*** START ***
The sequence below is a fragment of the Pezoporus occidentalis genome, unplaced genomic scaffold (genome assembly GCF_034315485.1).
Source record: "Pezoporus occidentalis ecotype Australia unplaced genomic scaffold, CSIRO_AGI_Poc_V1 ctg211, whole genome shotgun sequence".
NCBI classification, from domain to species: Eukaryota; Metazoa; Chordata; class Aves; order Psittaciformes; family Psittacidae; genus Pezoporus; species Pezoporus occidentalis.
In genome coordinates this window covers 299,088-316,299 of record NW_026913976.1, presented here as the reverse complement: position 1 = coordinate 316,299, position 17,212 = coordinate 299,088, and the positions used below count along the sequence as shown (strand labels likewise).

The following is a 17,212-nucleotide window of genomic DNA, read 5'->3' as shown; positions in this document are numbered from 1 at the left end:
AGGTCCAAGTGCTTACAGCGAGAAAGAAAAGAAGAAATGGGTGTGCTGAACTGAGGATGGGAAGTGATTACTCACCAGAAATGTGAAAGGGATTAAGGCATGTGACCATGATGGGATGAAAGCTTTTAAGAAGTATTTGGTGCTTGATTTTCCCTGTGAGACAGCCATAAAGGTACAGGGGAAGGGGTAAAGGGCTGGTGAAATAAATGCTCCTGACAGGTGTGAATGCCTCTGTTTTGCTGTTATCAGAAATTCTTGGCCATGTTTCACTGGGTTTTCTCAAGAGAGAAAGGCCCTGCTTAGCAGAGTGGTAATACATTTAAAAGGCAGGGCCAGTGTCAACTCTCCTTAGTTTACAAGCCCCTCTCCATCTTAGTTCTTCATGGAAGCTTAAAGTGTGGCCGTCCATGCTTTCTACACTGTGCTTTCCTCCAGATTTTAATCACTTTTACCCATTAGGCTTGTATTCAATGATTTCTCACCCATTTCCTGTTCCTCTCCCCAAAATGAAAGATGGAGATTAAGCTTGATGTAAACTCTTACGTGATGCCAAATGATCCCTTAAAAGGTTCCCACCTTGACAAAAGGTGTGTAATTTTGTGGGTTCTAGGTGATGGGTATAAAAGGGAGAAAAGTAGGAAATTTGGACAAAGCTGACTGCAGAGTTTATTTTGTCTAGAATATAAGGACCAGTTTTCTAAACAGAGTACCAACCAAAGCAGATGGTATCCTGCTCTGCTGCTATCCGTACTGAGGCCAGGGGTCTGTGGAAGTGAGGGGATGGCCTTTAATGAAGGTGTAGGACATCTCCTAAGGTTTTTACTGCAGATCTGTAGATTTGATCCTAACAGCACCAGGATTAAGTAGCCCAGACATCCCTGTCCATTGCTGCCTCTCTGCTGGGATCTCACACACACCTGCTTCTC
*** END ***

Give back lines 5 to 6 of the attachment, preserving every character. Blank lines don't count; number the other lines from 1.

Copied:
The following is a 17,212-nucleotide window of genomic DNA, read 5'->3' as shown; positions in this document are numbered from 1 at the left end:
AGGTCCAAGTGCTTACAGCGAGAAAGAAAAGAAGAAATGGGTGTGCTGAACTGAGGATGGGAAGTGATTACTCACCAGAAATGTGAAAGGGATTAAGGCATGTGACCATGATGGGATGAAAGCTTTTAAGAAGTATTTGGTGCTTGATTTTCCCTGTGAGACAGCCATAAAGGTACAGGGGAAGGGGTAAAGGGCTGGTGAAATAAATGCTCCTGACAGGTGTGAATGCCTCTGTTTTGCTGTTATCAGAAATTCTTGGCCATGTTTCACTGGGTTTTCTCAAGAGAGAAAGGCCCTGCTTAGCAGAGTGGTAATACATTTAAAAGGCAGGGCCAGTGTCAACTCTCCTTAGTTTACAAGCCCCTCTCCATCTTAGTTCTTCATGGAAGCTTAAAGTGTGGCCGTCCATGCTTTCTACACTGTGCTTTCCTCCAGATTTTAATCACTTTTACCCATTAGGCTTGTATTCAATGATTTCTCACCCATTTCCTGTTCCTCTCCCCAAAATGAAAGATGGAGATTAAGCTTGATGTAAACTCTTACGTGATGCCAAATGATCCCTTAAAAGGTTCCCACCTTGACAAAAGGTGTGTAATTTTGTGGGTTCTAGGTGATGGGTATAAAAGGGAGAAAAGTAGGAAATTTGGACAAAGCTGACTGCAGAGTTTATTTTGTCTAGAATATAAGGACCAGTTTTCTAAACAGAGTACCAACCAAAGCAGATGGTATCCTGCTCTGCTGCTATCCGTACTGAGGCCAGGGGTCTGTGGAAGTGAGGGGATGGCCTTTAATGAAGGTGTAGGACATCTCCTAAGGTTTTTACTGCAGATCTGTAGATTTGATCCTAACAGCACCAGGATTAAGTAGCCCAGACATCCCTGTCCATTGCTGCCTCTCTGCTGGGATCTCACACACACCTGCTTCTC